Archive for professional development

webcast highlights: training and development in a recession

Posted in Uncategorized with tags , , , on January 28, 2009 by ruyoung

in a webcast from the canadian management centre, the message was loud and clear: do not have a pity party about the state of the economy – support your people and retrain. now is an opportunity to prepare for strong positioning during recovery.

our society tends to employ a fear cycle (media –> gossip –> fear –> less productivity–> workplace changes) which makes people fear the worst. the recommendation is to break it by investing in employees though effective and swift communications, fostering solidarity through innovation, and developing employees. someone referenced maslow’s hierarchy of needs in that if someone fears losing their job which could lead to losing their home, they aren’t going to rock the boat at work. people who are fearing their jobs think that they are the ones who might get the next pink slip. why tip the scales with a bold idea if they think their ideas aren’t welcome? eliminate that fear and welcome ideas. keep employess comfortable and eliminate turnover and fear mongering.  invest in the employees now for a greater return later. it will be the people on staff that bring us out of these economic times. the government merely sets the stage.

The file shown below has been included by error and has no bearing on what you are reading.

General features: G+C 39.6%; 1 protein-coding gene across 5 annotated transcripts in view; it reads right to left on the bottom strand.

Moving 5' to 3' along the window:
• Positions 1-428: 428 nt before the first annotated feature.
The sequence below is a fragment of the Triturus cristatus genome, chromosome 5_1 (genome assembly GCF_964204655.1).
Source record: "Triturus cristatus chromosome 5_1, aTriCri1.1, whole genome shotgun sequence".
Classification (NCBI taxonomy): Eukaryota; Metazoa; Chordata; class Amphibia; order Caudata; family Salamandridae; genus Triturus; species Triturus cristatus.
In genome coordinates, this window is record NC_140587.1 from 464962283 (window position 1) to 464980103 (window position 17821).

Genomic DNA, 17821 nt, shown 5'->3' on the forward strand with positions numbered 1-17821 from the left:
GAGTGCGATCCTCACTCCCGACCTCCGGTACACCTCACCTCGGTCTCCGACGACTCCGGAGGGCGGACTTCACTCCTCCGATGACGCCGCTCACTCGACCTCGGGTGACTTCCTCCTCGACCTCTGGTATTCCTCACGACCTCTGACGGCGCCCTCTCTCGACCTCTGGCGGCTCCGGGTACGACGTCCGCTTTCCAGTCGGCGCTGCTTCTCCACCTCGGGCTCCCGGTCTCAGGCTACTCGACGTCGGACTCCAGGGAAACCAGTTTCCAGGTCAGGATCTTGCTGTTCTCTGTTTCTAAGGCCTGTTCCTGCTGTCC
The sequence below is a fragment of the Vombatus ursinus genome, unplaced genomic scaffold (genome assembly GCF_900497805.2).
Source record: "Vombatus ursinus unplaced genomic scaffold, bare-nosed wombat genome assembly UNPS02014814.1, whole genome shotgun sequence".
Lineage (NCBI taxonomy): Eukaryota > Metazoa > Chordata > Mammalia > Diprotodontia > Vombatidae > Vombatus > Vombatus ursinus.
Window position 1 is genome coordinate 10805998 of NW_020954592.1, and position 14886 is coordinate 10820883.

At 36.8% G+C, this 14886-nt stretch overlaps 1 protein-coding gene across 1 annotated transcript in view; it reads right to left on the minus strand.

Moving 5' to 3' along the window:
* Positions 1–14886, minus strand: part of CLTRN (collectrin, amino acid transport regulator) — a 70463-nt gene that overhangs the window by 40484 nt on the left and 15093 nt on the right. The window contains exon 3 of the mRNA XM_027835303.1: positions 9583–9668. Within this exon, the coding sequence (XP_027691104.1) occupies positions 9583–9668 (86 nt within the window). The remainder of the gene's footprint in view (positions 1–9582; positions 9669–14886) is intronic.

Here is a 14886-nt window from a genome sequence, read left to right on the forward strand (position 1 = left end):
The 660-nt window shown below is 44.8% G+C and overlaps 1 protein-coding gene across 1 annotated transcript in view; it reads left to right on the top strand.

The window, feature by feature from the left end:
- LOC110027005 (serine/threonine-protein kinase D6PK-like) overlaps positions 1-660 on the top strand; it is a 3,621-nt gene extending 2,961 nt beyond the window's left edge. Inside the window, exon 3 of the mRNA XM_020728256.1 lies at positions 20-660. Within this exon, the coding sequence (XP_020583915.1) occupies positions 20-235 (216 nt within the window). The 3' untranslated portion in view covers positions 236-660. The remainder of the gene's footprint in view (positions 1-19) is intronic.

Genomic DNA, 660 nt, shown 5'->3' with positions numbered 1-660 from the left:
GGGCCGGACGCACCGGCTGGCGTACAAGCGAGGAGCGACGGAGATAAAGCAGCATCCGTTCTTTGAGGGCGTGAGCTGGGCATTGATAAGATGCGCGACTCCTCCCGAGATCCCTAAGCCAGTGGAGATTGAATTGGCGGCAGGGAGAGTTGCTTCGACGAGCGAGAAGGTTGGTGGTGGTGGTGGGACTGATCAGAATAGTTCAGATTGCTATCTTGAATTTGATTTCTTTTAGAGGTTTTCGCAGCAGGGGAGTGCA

and i was particularly pleased to hear someone saythat training is a process, not an event. you cannot train someone and expect immeidate changes. entraining employees by setting the stage and allowe them to practice their new skills and apply them on the job. offer support and reinforcement along the way. check in with them to see how they are doing or what they may need.

now is an opportunity to prepare for strong positioning during recovery.

training and development in a recession

Posted in Uncategorized with tags , , , , , on January 28, 2009 by ruyoung

in the midst of downsizing, layoffs, and stimulus packages the training industry needs a reminder of just how crucial the right kind of training is necessary to survive the current downturned economy.